As impact investors, we are interested in better measuring the impact of initiatives in underserved markets. Below are articles highlighting how people are creating social impact globally and how to measure and scale impact efficiently.
Strong Communities Build Global Impact by Nekesa Were on iHub
Global Voices and iHub have been bringing people together to form communities dedicated to social impact. Today, 1200 contributors from 167 countries write for Global Voices, coming together to write the world’s most important stories that mainstream media does not always cover. iHub boasts 16,000 members spread all over the word, working to catalyze the growth of the tech community. Each organization is proving that collaboration empowers communities to innovate and solve major problems on a global scale.
Impact Investing Can Help Foundations Avoid Obsolescence by Steven Godeke and William Burckart on the Chronicle of Philanthropy
Traditional philanthropies are becoming frustrated by the apparent disconnect between their endowments and their social goals. While many foundations are looking to put more of their endowments into socially- or environmentally-driven businesses, certain restrictions have made it difficult to do so. Godeke and Burckart have identified steps that foundations can take in impact investing to successfully fulfill their social goals:
- Make efforts to change the culture of the foundation to ensure it has the right people with necessary skills working together
- Devise an investment policy and strategy that sets criteria for what risks are wanted and what return is required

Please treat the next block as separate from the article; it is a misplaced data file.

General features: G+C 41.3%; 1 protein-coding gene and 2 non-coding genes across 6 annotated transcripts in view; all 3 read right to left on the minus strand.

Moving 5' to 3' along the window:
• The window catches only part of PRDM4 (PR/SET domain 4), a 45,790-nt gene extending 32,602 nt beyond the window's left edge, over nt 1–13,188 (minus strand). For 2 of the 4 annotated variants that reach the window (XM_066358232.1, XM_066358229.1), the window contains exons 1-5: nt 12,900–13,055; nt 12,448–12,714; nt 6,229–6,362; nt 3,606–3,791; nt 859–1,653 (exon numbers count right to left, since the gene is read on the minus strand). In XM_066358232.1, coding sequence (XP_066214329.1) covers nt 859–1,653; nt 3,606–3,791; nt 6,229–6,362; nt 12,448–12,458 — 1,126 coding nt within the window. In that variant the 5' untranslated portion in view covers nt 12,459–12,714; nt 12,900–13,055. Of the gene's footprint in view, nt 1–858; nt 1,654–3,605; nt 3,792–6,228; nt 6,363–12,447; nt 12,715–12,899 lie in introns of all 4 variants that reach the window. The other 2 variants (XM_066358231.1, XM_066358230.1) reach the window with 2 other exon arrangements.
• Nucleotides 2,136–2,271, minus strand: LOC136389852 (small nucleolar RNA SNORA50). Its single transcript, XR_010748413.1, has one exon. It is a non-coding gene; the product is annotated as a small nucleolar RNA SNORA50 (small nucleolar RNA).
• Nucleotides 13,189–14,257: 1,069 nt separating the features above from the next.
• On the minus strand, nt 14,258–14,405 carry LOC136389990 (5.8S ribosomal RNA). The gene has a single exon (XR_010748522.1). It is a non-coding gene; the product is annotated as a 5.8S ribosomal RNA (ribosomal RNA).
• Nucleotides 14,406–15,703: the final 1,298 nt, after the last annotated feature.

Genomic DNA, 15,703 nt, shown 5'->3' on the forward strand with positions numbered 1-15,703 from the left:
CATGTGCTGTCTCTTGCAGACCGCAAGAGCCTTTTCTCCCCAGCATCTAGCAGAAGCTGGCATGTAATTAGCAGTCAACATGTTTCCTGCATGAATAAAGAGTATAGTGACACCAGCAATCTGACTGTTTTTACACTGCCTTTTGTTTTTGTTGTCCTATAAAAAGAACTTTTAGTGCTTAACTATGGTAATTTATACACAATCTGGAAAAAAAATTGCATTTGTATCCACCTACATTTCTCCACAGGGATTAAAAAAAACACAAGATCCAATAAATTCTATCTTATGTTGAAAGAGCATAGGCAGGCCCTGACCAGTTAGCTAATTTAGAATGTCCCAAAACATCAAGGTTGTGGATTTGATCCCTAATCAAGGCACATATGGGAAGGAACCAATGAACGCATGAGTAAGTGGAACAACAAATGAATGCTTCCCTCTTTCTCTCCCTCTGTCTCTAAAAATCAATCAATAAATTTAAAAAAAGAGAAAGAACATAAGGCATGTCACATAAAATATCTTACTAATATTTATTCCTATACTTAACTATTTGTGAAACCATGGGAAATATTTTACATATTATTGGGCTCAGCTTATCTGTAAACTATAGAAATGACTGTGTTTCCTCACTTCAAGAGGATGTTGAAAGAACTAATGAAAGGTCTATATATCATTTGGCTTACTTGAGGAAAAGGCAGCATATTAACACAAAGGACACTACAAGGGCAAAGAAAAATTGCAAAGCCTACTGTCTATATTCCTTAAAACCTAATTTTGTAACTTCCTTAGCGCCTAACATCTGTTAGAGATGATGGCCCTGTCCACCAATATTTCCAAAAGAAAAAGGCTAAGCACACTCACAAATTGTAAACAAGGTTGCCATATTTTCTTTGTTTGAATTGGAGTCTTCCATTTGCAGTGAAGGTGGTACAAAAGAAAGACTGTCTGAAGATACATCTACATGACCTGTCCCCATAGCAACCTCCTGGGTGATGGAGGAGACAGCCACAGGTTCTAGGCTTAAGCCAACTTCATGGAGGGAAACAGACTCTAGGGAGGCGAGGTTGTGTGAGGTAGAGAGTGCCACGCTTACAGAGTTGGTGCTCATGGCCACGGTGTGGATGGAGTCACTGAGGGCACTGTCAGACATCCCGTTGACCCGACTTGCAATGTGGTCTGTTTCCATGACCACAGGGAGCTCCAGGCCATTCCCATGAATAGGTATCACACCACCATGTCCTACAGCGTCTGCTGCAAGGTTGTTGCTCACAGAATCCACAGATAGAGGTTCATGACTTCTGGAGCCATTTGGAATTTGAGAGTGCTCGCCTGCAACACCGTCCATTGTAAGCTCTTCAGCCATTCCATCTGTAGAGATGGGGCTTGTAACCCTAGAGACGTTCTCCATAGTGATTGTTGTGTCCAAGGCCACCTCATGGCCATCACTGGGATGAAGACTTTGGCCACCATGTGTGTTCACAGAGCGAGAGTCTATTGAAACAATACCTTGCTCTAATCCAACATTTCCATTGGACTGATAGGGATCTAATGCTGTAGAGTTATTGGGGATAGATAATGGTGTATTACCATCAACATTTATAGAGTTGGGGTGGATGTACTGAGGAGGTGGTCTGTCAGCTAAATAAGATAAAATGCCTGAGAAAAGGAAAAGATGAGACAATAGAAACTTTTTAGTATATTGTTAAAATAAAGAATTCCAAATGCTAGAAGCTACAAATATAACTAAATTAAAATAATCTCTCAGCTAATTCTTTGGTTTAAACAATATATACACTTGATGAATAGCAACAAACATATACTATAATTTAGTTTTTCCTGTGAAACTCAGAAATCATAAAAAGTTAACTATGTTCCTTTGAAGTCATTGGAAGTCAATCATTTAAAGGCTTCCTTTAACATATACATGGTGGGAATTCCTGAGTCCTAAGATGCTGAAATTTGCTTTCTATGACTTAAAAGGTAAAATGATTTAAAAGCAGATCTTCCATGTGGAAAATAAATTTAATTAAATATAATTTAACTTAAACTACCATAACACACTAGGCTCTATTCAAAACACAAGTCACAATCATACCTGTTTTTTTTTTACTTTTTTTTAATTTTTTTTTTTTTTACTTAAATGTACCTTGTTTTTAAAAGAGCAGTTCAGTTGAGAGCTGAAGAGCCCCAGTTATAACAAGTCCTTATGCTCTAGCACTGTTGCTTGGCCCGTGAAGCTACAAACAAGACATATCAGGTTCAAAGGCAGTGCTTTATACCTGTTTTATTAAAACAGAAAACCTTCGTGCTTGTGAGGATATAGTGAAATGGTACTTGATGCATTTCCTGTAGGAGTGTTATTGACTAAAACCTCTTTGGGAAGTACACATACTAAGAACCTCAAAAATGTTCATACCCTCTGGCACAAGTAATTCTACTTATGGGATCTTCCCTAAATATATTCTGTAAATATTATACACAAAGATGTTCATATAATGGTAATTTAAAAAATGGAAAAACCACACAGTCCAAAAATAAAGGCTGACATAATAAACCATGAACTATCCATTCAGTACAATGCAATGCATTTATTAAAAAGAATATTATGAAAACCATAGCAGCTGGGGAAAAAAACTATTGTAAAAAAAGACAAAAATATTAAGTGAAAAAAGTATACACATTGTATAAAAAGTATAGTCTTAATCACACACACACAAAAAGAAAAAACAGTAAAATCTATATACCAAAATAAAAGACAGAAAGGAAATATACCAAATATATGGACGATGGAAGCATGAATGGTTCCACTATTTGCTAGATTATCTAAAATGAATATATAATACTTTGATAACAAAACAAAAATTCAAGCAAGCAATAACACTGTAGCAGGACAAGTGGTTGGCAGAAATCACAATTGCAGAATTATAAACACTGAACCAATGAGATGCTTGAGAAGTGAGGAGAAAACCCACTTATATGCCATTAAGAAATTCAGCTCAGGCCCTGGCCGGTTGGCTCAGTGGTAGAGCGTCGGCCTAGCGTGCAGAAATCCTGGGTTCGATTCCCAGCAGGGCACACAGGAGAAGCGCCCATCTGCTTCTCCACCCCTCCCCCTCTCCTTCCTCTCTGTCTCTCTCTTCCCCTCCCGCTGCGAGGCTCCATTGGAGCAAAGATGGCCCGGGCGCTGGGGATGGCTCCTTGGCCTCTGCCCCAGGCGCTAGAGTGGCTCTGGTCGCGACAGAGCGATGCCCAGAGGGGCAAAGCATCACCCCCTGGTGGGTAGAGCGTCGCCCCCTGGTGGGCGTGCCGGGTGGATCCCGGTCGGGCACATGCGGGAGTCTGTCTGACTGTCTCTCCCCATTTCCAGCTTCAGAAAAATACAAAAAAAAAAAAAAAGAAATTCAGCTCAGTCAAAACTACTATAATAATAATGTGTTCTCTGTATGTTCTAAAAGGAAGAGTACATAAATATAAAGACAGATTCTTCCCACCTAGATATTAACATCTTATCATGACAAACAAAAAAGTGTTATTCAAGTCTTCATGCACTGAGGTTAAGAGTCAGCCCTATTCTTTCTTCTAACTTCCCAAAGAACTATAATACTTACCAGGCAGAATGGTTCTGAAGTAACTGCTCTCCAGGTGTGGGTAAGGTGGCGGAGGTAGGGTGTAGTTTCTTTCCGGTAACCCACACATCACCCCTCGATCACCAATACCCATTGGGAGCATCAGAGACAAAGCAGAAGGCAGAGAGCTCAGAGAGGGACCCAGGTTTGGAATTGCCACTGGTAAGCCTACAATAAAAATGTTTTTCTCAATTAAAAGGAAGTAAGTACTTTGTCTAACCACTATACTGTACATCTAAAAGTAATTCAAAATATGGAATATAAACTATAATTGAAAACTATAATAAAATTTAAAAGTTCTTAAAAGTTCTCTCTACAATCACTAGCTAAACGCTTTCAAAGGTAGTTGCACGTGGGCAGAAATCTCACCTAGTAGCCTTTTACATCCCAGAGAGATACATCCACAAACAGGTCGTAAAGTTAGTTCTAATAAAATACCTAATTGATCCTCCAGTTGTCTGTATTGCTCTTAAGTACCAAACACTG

- Assess sources of money for investments and what resources will be committed to impact investments versus more conventional investments
- Identify investments and learning to do due diligence on different investments than may have been done in the past
- Monitor investments and decide how to deal with those that may falter
When Less Impact per Client = Greater Social Good by Matthew Forti on SSIR
Over the past decade, the social sector evaluators have created a simple formula for measuring effectiveness of interventions: select an indicator that captures the benefits of an intervention and measure it for clients and control groups to determine impact. When there are many evaluations of interventions using a single indicator, we are able to understand which solutions create the greatest “bang for the buck”. Once this is identified, organizations can scale and increase their impact accordingly. However, this has not been the experience of all organizations during scale-ups, and many have seen impact per client fluctuate. Forti, managing director of One Acre Fund, shares four strategies for scaling that decrease the pressure on impact per client and simultaneously increase potential social good:
- Reach a more underserved population
- Enhance measurement rigor
- Widen the lens
- Create your own competition
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